Bipartisan Solution Needed to Prevent Cuts to Defense Budget
Sens. John McCain and Kelly Ayotte call on the American people to press Congress for solution to debt crisis threatening national security.
Both sides of the aisle need to come together to protect the country's safety, Sens. Kelly Ayotte, R-NH, and John McCain, R-Ariz., told a crowd of more than 200 BAE employees and local veterans on Tuesday morning.
A bipartisan approach is necessary to resolve budgets cuts looming in January that threaten to cut across the board in “meat ax” fashion $500 billion in defense industry spending, the senators said in a one-hour town hall-style meeting at BAE Systems in Merrimack.
The pair was in town as part of a tour to discuss their concerns about national security and address the concerns of defense industry professionals whose jobs could be threatened by the cuts.
According to Ayotte, the American safety is at risk if Democrats and Republicans cannot work together to create a stop-gap to $500 billion in automatic cuts that will take effect in January as part of last year's failed negotiations to reduce the national debt ceiling.
The cuts would shrink the country's Army by 100,000 to levels not seen since the 1940s, she said, and the Marines would be weakened by about 18,000.
“This is the thing that keeps me up at night. The Assistant Commandant to the Marine Corps has said that the Marine Corps would be unable to respond to one single major contingency on behalf of our country,” Ayotte said. “Can you imagine? The United State of America, our Marine Corps, put in that position.”
The problem, she said, is that that the country's defense budget reflects 19 percent of the country's budget, but would be whacked with 50 percent of reductions on Jan. 1 if some sort of deal is not brokered before.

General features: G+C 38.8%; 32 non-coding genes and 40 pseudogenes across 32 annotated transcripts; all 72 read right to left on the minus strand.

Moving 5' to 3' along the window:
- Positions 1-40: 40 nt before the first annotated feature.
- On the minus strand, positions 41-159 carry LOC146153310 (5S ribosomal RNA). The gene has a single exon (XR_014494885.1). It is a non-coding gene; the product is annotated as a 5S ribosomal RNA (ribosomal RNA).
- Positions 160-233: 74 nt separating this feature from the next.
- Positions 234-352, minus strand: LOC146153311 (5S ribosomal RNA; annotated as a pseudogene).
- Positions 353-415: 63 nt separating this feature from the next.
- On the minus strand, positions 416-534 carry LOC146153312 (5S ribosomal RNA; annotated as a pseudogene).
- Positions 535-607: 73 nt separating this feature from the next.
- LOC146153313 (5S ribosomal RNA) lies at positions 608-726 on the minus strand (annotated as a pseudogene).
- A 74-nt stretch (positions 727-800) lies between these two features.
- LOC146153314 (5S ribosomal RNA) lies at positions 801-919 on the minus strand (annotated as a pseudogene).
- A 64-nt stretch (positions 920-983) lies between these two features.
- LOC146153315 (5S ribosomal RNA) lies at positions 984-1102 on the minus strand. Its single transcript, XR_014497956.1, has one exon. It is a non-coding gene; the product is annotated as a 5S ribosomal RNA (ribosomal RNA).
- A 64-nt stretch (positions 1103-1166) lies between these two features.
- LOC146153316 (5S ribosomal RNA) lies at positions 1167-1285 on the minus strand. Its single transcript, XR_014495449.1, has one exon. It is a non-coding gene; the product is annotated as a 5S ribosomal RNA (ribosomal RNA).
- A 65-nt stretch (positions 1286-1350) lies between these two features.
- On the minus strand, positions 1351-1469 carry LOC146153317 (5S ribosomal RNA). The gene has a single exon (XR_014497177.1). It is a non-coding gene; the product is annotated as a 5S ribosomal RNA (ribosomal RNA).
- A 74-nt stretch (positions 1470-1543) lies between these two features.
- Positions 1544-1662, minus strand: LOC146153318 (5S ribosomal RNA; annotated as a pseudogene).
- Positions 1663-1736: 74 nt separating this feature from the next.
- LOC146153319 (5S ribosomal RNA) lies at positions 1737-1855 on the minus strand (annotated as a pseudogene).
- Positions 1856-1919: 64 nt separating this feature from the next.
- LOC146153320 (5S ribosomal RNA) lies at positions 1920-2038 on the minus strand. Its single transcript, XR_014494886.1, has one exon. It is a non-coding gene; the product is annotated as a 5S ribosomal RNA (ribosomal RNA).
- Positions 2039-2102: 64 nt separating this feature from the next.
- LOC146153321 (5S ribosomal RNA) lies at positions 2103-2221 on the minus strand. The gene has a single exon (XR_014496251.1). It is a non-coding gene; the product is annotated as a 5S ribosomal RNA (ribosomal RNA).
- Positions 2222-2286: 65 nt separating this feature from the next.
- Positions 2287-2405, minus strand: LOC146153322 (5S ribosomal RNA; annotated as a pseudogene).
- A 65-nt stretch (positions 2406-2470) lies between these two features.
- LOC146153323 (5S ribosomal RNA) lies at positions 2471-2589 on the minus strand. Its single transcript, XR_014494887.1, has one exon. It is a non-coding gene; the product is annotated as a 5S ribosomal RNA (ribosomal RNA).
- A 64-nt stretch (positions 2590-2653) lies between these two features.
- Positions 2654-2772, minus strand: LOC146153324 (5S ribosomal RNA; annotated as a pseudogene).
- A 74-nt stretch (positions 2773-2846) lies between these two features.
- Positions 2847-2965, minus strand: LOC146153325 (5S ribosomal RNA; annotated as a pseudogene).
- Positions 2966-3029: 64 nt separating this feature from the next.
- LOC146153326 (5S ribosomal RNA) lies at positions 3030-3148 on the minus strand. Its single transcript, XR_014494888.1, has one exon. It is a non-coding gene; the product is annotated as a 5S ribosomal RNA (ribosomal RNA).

Ayotte said this issue needs to be resolved before the November election.
“It shouldn't be a political football or a bargaining chip for another issue,” Ayotte said.
Budget cuts are needed, she said, there is no argument from anyone about that, and nearly $500 billion in cuts to the Pentagon that are coming over the next 10 years, but something needs to be done to halt the immediate cuts looming five months from now.
“We all believe that we have to cut spending, but to create a national security crisis on top of our fiscal crisis is the wrong thing for America,” Ayotte said. “We will be less secure and frankly, it would breaking faith with our men and women in uniform who have sacrificed so much for our country.”
Ayotte said she and McCain as well as Sen. Lindsey Graham, R-South Carolina, are working with other lawmakers to find $109 billion in spending cuts that could offset some of the budget reduction until a longer term solution could be found.
If savings are not found, and cuts are made, McCain said New Hampshire is facing $312 million in cuts to the state's economy, putting 3,600 defense industry jobs in New Hampshire at risk, not counting 2,000 New Hampshire residents who work at the Portsmouth Naval Shipyard whose jobs will also be on the line, McCain said. These numbers are according to a George Mason University study, he said.
“The only way that Kelly and Lindsey and others believe that we can get Congress to act is to go to the people of this country in a bipartisan fashion and make the case to them of the draconian threats to our national security,” McCain said. “Don't take my word for it, Kelly quoted the Secretary of Defense. Our Secretary of Defense said the cuts would be devastating to our national security. The Chief of Staff of the Army … has said they could not carry out their missions. So this is serious stuff.
McCain said the people of the United States needs to put pressure on Congress and the president to act on this.
Ayotte said Sen. Jeanne Shaheen, D-NH, could not make the morning event, but she is looking forward to working with the Democratic senator on a resolution to the issue, which has had proposals for a solution made by President Obama, members of the Senate and members of the House, none of which have been proposals that anyone can agree on.
“What we're not willing to do … is to raise taxes over this,” Ayotte said. “We're willing to sit down and try to resolve this in a way that Democrats can come to the table, and Republicans.”